(Sept. 9, 2010)--AirRowdy, the UTSA wireless network has changed and it's now even more secure -- and easier to use. The Office of Information Technology has completed a project that has resulted in improvements for accessing the wi-fi network. The upgrade project is part of the OIT Summer Splash initiative -- 11 projects that will change the face of technology at UTSA.
The most noticeable change is that the current AirRowdy network (also known as "AirRowdy_N") has been split into three separate networks -- one each for faculty-staff, students and campus guests. The new networks (SSIDs) are named AirRowdy_Fac_Staff, AirRowdy_Student and AirRowdy_Guest; each user logs in to the appropriate network.
"The AirRowdy faculty and staff network is now encrypted, which means that on-campus wireless users no longer need to log in to the UTSA Virtual Private Network (VPN) before accessing the network," said project manager Dalin Bruns.
Faculty and staff members must configure their laptops before using the new AirRowdy network for the first time. Configuration instructions are available at the website.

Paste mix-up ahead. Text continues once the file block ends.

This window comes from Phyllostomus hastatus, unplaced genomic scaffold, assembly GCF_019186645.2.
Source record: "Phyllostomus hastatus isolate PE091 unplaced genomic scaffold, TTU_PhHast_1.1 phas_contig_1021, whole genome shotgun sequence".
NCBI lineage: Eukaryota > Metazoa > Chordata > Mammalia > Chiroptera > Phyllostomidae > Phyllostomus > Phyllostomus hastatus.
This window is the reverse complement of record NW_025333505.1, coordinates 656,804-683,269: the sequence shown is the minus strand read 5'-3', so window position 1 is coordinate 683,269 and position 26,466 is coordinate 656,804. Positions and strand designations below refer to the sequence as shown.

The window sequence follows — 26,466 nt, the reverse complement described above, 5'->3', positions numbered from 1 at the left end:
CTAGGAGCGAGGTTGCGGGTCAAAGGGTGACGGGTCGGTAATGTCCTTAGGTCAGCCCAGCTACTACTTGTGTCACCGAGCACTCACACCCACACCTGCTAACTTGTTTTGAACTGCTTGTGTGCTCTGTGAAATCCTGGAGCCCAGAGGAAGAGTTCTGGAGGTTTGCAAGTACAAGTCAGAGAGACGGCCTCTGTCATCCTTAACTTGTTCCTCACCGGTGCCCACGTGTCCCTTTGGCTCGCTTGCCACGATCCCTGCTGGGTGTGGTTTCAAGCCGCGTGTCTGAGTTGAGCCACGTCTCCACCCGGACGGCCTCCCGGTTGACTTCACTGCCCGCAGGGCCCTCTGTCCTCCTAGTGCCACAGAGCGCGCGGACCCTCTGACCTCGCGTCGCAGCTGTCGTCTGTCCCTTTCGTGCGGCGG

When the one-time setup is complete and you have logged in with your network ID (abc123) and password, subsequently you won't have to log in each time you access AirRowdy. Students will continue to log in to AirRowdy by entering their myUTSA ID ("abc123") and password. Visitors to UTSA also can access AirRowdy more easily, simply by completing a short online form before connecting to the AirRowdy_Guest network.
Although the previous AirRowdy_N wireless network will be available until Dec. 31, AirRowdy users should begin using the new networks now.
UTSA prides itself on giving students a well-rounded education. Combining a top-tier academic program with opportunities for personal growth prepares students to compete in a global economy. And that's not all. They learn to be informed and engaged citizens as well. At the heart of that academic program is an award-winning core curriculum.
For four consecutive years, UTSA has received an A-rating from the American Council of Trustees and Alumni for the caliber of its core curriculum. According to ACTA, UTSA requires its students to take six of the seven courses deemed "crucial" to a well-rounded education: composition, literature, U.S. government or history, economics, mathematics and science. Only a handful of other institutions in the U.S. are giving students these tools, which are needed to succeed in careers and the community.
Did you know? UTSA is one of only three Texas institutions and 23 in the United States to receive the highest rating for its core curriculum in the 2014-2015 edition of the ACTA's "What Will They Learn?" report.
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